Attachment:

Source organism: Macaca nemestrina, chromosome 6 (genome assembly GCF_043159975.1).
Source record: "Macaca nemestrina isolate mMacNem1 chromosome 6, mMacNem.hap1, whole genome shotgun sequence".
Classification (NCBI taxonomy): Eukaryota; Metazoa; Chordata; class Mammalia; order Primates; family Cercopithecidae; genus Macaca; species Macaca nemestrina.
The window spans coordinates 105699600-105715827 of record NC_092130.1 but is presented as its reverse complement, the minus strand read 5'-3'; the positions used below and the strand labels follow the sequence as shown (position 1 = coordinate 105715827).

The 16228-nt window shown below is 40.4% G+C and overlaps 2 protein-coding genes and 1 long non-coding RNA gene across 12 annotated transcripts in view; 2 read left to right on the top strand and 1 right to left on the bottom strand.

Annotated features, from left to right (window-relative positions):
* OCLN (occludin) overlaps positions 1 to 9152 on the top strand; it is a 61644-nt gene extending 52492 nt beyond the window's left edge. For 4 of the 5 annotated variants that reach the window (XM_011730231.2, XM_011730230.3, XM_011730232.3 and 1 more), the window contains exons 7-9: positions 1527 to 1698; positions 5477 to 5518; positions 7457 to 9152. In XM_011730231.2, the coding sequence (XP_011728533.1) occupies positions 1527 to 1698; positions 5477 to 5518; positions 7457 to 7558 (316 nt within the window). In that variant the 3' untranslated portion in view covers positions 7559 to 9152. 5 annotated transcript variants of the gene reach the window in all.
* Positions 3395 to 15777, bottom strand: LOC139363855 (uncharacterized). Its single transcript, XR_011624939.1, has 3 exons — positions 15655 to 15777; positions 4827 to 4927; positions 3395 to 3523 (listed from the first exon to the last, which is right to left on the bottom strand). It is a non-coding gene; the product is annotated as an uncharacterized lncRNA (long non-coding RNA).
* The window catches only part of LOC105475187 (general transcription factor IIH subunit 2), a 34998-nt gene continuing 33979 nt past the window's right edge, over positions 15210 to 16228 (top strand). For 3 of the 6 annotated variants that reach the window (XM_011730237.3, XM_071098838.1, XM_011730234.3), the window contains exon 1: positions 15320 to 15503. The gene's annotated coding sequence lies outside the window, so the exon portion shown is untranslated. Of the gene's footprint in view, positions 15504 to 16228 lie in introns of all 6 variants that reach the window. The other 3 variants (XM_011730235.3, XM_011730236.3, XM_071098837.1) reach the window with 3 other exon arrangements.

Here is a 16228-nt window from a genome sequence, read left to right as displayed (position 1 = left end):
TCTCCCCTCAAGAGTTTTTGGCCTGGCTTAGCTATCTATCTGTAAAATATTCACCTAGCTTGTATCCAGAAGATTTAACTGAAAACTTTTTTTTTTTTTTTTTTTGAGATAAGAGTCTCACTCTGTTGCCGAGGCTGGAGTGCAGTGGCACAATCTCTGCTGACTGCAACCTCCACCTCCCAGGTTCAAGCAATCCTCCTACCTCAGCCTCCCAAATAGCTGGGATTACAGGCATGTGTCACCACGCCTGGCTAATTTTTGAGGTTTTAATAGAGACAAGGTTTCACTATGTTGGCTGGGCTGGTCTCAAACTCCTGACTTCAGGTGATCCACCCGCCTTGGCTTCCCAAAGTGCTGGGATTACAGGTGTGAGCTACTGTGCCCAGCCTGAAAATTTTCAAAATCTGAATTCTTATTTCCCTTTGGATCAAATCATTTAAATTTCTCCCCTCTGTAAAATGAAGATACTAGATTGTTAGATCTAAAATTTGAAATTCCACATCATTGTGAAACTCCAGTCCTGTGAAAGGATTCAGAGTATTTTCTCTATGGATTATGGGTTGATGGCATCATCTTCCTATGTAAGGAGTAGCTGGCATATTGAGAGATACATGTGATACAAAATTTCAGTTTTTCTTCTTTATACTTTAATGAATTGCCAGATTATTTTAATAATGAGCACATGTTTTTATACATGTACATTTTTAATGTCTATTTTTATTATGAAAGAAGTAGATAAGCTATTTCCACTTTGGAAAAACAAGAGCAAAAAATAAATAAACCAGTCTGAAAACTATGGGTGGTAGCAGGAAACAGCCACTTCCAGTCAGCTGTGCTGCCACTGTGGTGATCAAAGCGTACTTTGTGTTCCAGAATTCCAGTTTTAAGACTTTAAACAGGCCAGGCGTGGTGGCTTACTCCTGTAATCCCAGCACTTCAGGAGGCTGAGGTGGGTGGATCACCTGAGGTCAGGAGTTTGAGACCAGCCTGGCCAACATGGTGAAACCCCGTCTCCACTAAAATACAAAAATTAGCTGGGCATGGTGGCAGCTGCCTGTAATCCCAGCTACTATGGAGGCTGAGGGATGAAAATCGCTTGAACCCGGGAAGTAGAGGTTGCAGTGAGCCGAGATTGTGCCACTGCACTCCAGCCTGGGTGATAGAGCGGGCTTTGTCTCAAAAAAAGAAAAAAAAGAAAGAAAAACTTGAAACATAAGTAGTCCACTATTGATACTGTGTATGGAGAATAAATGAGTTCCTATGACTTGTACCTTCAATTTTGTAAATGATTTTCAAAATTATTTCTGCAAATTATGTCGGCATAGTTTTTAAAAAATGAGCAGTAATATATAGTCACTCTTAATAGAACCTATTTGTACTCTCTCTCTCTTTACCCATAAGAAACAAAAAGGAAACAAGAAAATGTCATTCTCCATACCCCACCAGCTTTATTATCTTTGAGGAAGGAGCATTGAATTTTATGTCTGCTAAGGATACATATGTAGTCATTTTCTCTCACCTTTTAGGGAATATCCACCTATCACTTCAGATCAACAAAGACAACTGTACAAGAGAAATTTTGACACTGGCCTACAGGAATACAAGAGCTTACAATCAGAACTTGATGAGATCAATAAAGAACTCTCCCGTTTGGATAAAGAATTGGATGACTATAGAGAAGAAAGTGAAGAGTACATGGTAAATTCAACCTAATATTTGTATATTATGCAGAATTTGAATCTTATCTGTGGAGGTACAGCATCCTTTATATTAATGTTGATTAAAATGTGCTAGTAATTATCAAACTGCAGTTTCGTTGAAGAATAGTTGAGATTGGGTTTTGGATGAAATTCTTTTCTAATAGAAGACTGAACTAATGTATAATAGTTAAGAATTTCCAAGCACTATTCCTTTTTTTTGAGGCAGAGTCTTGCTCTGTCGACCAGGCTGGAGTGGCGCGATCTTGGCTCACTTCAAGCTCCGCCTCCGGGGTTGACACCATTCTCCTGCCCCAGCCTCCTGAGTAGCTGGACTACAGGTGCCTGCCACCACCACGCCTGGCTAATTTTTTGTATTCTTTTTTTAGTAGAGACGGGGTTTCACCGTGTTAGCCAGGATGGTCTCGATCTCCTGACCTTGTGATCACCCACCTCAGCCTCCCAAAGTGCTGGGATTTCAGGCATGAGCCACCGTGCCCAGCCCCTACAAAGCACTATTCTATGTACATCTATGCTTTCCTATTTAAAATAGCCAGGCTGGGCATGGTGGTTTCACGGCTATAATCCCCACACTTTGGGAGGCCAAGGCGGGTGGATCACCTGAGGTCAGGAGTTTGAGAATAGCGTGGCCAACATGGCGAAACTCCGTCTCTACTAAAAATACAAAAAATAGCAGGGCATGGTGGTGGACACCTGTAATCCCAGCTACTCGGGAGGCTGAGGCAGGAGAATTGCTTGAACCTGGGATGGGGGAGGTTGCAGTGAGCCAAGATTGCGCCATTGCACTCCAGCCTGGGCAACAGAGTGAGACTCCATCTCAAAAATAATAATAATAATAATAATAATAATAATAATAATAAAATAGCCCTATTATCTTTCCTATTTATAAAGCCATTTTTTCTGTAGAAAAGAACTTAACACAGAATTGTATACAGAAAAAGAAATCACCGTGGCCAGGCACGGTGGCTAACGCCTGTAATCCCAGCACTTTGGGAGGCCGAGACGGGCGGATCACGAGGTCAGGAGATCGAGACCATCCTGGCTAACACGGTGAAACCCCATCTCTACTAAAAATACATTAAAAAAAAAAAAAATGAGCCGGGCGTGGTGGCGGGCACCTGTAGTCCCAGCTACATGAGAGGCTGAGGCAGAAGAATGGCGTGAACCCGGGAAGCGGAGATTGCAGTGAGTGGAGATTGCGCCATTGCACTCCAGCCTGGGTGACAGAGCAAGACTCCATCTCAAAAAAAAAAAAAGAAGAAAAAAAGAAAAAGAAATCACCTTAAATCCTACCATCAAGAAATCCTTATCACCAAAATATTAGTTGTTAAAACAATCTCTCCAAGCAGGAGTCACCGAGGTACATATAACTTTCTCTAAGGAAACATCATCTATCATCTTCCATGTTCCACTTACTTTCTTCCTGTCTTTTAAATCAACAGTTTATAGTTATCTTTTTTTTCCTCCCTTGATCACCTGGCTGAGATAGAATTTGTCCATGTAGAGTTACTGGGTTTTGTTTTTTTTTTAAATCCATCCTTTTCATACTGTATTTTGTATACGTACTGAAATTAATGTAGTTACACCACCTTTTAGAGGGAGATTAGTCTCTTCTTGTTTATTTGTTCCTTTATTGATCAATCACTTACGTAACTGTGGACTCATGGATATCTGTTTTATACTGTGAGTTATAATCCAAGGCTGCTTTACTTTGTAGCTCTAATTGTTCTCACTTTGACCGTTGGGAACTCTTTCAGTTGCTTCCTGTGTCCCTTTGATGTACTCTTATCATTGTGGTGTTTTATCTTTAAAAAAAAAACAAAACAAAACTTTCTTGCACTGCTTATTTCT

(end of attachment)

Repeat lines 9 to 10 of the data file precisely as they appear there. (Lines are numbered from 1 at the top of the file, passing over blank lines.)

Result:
* The window catches only part of LOC105475187 (general transcription factor IIH subunit 2), a 34998-nt gene continuing 33979 nt past the window's right edge, over positions 15210 to 16228 (top strand). For 3 of the 6 annotated variants that reach the window (XM_011730237.3, XM_071098838.1, XM_011730234.3), the window contains exon 1: positions 15320 to 15503. The gene's annotated coding sequence lies outside the window, so the exon portion shown is untranslated. Of the gene's footprint in view, positions 15504 to 16228 lie in introns of all 6 variants that reach the window. The other 3 variants (XM_011730235.3, XM_011730236.3, XM_071098837.1) reach the window with 3 other exon arrangements.

Here is a 16228-nt window from a genome sequence, read left to right as displayed (position 1 = left end):